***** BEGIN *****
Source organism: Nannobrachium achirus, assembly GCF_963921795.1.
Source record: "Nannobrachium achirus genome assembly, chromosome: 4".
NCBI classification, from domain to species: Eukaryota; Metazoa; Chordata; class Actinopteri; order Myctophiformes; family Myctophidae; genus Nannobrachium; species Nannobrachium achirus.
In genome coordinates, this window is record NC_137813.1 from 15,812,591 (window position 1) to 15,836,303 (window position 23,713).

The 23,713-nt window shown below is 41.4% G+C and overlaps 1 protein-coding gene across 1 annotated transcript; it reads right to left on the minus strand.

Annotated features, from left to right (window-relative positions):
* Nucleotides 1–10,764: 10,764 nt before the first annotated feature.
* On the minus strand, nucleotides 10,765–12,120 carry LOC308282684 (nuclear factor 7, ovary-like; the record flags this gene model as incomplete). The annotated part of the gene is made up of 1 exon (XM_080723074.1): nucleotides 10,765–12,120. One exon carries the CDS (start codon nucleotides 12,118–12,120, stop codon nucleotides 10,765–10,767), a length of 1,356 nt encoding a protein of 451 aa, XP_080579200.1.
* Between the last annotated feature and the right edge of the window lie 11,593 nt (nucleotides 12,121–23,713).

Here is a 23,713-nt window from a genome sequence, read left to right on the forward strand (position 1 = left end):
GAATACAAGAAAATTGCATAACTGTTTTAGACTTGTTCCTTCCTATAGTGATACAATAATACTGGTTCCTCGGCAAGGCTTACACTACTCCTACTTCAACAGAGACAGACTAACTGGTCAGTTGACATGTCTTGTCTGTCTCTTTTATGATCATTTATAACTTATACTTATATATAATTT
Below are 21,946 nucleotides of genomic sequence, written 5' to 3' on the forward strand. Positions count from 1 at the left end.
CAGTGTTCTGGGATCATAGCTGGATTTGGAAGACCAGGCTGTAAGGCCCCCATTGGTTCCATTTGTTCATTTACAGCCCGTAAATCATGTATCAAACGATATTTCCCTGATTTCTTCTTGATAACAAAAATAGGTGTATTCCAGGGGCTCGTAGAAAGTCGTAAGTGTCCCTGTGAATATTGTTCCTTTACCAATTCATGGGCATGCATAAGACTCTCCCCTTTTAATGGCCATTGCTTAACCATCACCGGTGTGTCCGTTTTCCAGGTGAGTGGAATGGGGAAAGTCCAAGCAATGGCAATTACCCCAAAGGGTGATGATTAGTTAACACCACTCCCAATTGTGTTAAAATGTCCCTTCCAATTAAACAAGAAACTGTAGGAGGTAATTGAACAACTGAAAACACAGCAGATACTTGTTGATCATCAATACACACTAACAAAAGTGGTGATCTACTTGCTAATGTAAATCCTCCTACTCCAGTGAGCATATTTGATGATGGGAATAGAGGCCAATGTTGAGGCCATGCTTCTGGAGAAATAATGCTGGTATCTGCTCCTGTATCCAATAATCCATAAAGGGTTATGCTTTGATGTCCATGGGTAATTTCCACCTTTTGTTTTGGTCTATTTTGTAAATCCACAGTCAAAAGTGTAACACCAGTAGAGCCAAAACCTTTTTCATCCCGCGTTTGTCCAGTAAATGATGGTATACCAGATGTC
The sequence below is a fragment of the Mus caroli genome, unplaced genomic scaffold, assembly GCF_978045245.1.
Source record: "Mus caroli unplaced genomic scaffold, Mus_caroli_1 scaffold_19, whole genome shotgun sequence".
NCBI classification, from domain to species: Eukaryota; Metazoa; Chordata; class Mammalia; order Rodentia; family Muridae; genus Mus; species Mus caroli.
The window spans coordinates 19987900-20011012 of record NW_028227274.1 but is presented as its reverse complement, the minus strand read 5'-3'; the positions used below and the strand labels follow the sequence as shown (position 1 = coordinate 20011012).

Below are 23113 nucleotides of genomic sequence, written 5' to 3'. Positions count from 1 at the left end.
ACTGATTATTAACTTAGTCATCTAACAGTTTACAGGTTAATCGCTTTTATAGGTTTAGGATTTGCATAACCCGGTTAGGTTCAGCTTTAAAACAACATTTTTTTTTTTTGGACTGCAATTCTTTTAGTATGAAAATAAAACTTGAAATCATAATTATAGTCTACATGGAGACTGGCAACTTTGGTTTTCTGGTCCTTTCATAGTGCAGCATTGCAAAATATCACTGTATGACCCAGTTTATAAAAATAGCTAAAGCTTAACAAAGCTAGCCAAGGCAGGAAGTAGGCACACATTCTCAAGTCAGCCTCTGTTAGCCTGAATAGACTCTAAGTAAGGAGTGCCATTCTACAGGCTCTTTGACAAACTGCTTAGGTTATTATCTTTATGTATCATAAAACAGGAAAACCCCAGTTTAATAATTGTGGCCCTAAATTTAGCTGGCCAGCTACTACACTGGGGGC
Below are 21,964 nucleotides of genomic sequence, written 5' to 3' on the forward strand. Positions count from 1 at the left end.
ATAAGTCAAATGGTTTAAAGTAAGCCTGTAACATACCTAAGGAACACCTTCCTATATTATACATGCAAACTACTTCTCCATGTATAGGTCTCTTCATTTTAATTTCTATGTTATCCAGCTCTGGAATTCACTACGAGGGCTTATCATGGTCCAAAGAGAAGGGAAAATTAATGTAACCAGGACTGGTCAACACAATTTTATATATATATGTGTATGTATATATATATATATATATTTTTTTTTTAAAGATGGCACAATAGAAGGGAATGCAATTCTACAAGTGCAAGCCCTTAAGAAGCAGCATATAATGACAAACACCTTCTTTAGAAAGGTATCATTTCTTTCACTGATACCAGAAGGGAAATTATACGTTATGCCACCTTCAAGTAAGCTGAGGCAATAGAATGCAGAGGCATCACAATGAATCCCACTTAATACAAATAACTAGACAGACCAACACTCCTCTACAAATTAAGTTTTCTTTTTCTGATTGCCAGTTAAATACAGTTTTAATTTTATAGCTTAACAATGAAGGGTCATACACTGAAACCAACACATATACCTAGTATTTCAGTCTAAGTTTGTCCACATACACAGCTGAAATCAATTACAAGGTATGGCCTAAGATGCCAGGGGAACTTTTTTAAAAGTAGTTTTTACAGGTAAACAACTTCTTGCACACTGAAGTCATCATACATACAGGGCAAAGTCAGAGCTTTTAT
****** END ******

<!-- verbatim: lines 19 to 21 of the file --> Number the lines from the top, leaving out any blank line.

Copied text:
ACTGATTATTAACTTAGTCATCTAACAGTTTACAGGTTAATCGCTTTTATAGGTTTAGGATTTGCATAACCCGGTTAGGTTCAGCTTTAAAACAACATTTTTTTTTTTTGGACTGCAATTCTTTTAGTATGAAAATAAAACTTGAAATCATAATTATAGTCTACATGGAGACTGGCAACTTTGGTTTTCTGGTCCTTTCATAGTGCAGCATTGCAAAATATCACTGTATGACCCAGTTTATAAAAATAGCTAAAGCTTAACAAAGCTAGCCAAGGCAGGAAGTAGGCACACATTCTCAAGTCAGCCTCTGTTAGCCTGAATAGACTCTAAGTAAGGAGTGCCATTCTACAGGCTCTTTGACAAACTGCTTAGGTTATTATCTTTATGTATCATAAAACAGGAAAACCCCAGTTTAATAATTGTGGCCCTAAATTTAGCTGGCCAGCTACTACACTGGGGGC
Below are 21,964 nucleotides of genomic sequence, written 5' to 3' on the forward strand. Positions count from 1 at the left end.
ATAAGTCAAATGGTTTAAAGTAAGCCTGTAACATACCTAAGGAACACCTTCCTATATTATACATGCAAACTACTTCTCCATGTATAGGTCTCTTCATTTTAATTTCTATGTTATCCAGCTCTGGAATTCACTACGAGGGCTTATCATGGTCCAAAGAGAAGGGAAAATTAATGTAACCAGGACTGGTCAACACAATTTTATATATATATGTGTATGTATATATATATATATATATTTTTTTTTTAAAGATGGCACAATAGAAGGGAATGCAATTCTACAAGTGCAAGCCCTTAAGAAGCAGCATATAATGACAAACACCTTCTTTAGAAAGGTATCATTTCTTTCACTGATACCAGAAGGGAAATTATACGTTATGCCACCTTCAAGTAAGCTGAGGCAATAGAATGCAGAGGCATCACAATGAATCCCACTTAATACAAATAACTAGACAGACCAACACTCCTCTACAAATTAAGTTTTCTTTTTCTGATTGCCAGTTAAATACAGTTTTAATTTTATAGCTTAACAATGAAGGGTCATACACTGAAACCAACACATATACCTAGTATTTCAGTCTAAGTTTGTCCACATACACAGCTGAAATCAATTACAAGGTATGGCCTAAGATGCCAGGGGAACTTTTTTAAAAGTAGTTTTTACAGGTAAACAACTTCTTGCACACTGAAGTCATCATACATACAGGGCAAAGTCAGAGCTTTTAT